When Ryan Gravel left the Atlanta BeltLine Partnership, he wrote in a letter to the board saying, “The recent announcement of $7.5 million from TAD bonds… will likely support fewer than 200 affordable units out of ABI’s obligation to 5,600 – it is a drop in the bucket when compared to the need.” By posting his resignation letter on his website, Gravel informed his readers that when he was first planning the BeltLine, he was aware of the changes that would come to lower income districts of Atlanta due to things like the TAD bonds, but he also let them know that ABI had a plan to counter the rising property values with an obligation to at least 5,600 affordable housing units around the BeltLine. A promise like that is one that would definitely counter the gentrification catalyst of the BeltLine. Now, instead of planning to cater to the residents of Old Fourth Ward, quite the opposite is happening. In the article “BeltLine Is No Home to Homeless”, Thomas Wheatley describes the story of a homeless man named Sammy who has lived in the area that the BeltLine is being built on for more than 30 years. In the article, Sammy describes how he’s seen many of his homeless friends forced to leave not only by the police who patrol the area, but because the area just has too many people now who make it noisy and uncomfortable for Sammy, and that’s exactly what gentrification is.

beltline-3(Gravel standing on BeltLine site)

Most of the problems simply come down to property values as a catalyst for gentrification, and I think that in order for projects like the BeltLine to work, that problem needs to be taken care of. I completely understand the good intentions behind the BeltLine, but I also understand that major decisions regarding the changing of the built environment of a city will have major impacts, either good or bad, on everyone that lives there. However, I do think that if the problem of high property values could be fixed or if programs could be implemented to help lower income citizens afford to stay in O4W then the BeltLine and similar projects could work with nowhere near as many negative effects on the social environment. Projects like the affordable housing program that Gravel spoke about in his letter could greatly change the BeltLine’s impact on Old Fourth Ward. Plus, projects like that are already being used further inside the boundaries of O4W. Take the City Lights Project for example. City Lights is a project which aims at creating housing units for low-income seniors, and it’s worked, which is proof that a change can be made to make the BeltLine’s construction less impactful on lower income citizens.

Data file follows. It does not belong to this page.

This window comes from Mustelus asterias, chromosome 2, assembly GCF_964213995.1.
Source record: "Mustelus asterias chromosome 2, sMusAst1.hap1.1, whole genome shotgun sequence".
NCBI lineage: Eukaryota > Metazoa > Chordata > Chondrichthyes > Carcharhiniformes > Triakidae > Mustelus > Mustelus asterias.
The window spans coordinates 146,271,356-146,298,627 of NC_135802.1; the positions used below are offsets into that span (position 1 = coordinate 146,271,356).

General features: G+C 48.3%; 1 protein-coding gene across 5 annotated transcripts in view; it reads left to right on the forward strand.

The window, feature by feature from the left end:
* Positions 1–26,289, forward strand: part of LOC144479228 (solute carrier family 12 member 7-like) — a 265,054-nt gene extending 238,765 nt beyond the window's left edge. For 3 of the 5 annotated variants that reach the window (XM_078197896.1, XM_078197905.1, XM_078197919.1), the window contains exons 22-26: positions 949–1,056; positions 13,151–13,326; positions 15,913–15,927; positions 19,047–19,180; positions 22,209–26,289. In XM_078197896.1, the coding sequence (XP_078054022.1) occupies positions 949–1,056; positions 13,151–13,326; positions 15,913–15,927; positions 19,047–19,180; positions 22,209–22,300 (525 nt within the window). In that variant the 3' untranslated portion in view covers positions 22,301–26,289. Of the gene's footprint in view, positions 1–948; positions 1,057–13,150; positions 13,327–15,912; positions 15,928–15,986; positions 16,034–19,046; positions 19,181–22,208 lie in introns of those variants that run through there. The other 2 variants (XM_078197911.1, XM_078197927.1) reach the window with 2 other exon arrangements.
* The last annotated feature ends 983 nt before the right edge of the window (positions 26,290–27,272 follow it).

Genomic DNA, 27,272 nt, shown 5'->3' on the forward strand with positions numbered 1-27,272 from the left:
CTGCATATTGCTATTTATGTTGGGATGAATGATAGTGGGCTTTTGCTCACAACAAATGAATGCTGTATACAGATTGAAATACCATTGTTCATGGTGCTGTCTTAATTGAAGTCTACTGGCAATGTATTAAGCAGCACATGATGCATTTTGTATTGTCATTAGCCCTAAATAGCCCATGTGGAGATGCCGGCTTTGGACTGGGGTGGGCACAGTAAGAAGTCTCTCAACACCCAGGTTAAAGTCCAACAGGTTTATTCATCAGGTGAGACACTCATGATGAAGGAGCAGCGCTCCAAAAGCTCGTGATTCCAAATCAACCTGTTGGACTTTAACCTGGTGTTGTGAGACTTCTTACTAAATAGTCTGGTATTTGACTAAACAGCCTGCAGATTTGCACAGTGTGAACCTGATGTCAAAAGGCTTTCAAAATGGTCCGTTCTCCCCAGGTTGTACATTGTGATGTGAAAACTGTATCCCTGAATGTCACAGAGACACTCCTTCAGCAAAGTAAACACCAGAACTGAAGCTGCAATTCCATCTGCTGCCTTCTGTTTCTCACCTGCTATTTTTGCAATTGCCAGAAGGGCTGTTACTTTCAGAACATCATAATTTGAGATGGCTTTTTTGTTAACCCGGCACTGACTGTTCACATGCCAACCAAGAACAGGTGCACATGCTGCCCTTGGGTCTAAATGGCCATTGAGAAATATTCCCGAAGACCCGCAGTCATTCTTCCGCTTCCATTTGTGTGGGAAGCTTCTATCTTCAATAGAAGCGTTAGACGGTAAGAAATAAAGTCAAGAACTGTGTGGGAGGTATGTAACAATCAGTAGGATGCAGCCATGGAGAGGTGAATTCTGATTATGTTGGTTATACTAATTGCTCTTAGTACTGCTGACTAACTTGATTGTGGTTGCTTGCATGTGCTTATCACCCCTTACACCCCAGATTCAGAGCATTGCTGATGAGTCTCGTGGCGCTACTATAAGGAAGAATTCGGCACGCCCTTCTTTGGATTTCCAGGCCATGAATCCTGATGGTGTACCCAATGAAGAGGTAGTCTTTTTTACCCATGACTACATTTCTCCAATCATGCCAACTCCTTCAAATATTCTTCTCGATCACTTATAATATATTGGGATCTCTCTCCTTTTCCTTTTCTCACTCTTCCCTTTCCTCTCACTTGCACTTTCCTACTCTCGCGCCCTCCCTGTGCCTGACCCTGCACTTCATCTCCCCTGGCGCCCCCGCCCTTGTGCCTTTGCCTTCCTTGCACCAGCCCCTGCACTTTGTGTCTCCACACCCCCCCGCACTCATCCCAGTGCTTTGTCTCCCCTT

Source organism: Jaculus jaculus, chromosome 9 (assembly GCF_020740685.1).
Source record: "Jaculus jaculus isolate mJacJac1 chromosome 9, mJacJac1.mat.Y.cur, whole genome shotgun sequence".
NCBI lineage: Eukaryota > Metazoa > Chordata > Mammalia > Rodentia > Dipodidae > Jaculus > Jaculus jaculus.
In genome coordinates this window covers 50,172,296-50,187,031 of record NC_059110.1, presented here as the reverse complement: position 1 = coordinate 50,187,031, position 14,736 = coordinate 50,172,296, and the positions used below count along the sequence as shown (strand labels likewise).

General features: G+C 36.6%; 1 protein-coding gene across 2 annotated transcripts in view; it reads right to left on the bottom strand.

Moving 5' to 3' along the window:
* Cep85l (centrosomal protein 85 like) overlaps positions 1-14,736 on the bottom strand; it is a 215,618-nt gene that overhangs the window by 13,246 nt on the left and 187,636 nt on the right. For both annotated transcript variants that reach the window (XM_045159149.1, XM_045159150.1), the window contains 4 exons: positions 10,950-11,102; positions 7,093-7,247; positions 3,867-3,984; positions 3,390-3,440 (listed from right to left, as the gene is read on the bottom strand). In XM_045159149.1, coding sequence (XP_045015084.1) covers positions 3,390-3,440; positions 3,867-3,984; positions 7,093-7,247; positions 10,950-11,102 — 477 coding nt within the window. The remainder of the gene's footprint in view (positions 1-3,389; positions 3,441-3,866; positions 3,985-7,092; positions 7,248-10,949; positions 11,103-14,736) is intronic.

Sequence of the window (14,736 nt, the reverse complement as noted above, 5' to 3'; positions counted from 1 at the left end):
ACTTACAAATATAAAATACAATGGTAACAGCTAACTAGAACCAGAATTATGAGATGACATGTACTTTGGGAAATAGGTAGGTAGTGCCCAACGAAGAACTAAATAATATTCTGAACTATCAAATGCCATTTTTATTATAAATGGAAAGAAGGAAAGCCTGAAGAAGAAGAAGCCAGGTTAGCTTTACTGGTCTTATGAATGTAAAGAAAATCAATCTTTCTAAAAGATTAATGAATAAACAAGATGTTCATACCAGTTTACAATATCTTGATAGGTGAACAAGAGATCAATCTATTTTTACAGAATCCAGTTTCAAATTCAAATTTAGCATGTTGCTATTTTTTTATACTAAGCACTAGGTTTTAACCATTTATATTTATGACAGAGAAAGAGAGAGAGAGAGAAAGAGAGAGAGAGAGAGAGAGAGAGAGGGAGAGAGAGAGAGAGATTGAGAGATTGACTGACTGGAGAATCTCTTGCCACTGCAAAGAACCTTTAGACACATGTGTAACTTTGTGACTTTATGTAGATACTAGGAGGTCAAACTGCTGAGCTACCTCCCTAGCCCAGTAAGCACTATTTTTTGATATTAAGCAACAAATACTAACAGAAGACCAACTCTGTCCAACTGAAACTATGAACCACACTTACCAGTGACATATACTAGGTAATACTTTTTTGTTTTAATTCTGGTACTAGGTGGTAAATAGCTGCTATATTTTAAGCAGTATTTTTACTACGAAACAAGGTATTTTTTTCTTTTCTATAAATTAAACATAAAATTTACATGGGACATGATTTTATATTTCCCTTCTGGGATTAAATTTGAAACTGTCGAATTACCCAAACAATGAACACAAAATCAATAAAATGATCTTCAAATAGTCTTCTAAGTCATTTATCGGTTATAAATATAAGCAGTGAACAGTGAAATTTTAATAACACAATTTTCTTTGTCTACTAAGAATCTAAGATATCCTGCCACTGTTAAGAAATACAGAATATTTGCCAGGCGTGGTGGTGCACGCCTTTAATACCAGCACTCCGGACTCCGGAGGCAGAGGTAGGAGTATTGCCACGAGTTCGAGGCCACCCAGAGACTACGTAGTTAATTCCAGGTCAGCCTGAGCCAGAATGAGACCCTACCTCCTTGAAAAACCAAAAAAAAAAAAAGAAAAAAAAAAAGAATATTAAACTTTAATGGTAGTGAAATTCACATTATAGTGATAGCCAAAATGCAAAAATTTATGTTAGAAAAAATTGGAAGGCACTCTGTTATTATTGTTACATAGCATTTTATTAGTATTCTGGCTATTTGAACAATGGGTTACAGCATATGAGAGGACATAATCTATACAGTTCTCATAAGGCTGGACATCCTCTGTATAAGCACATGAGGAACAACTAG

beltline-2(Old Fourth Ward boundaries)

Another problem that I see with the BeltLine is actually where it’s located. It lies directly on the border of Old Fourth Ward, and I think that this fact actually adds to the gentrification by creating a high income border around the district. O4W is now locked between gentrifying projects like the BeltLine and the interstate, which secludes O4W from the rest of Downtown Atlanta. If projects like the BeltLine keep growing with no action to help lower income citizens, the gentrifying agents could grow inward into O4W and could successfully gentrify a lot more of the district.

The BeltLine, as well as other Urban renewal projects, always start with good intentions, but somewhere along the way, those intentions can be morphed into something that creates negativity. I believe that it’s up to the people who live in O4W to stop this, but I’m not implying that Old Fourth Ward has a weak local community because they’ve proven time and time again that they do, in fact, care for the state of their neighborhood. Just look at things like the Old Fourth Ward Arts Festival or Sweet Auburn Springfest. The community pride in Old Fourth Ward is definitely stronger than other places in Atlanta, and how could it not be? Old Fourth Ward has had such a large historical impact on the development of Atlanta, the south, and even the United States by being a major location for the civil rights movement. Ultimately, I think that things will turn out alright for O4W, but before things can begin to improve, the problems need to be pointed out.

beltline-4(Crowd at Sweet Auburn Springfest)


Eubanks, Caroline. “10 Reasons to Love Atlanta’s Old Fourth Ward.” Intelligent Travel, June 30, 2014.

Hensley, Ellie. “Are Things Moving Too Quickly in the Old Fourth Ward?” Atlanta Business Chronicle. Accessed November 13, 2016.

Wheatley, Thomas. “Beltline Is No Home to Homeless.” Creative Loafing Atlanta. Accessed November 13, 2016.

Green, Josh. “Could New Apartments Be Catalyst For Boulevard Change?” Curbed Atlanta, June 4, 2013.

Henry, Scott. “Down on Boulevard: Positive Change Might Finally Come to Atlanta’s Lawless Street.” Creative Loafing Atlanta. Accessed October 10, 2016.

Gravel, Ryan. “FAQ > Why Did You Leave the ABP Board?” Ryangravel, September 27, 2016.

Cummings, Alex Sayf. “Is the Beltline Bad for Atlanta?” Tropics of Meta, April 9, 2012.

“Project History // Atlanta BeltLine.” Accessed December 11, 2016.

Green, Josh. “The Future of Boulevard: Two Opposing Viewpoints.” Curbed Atlanta, July 10, 2014.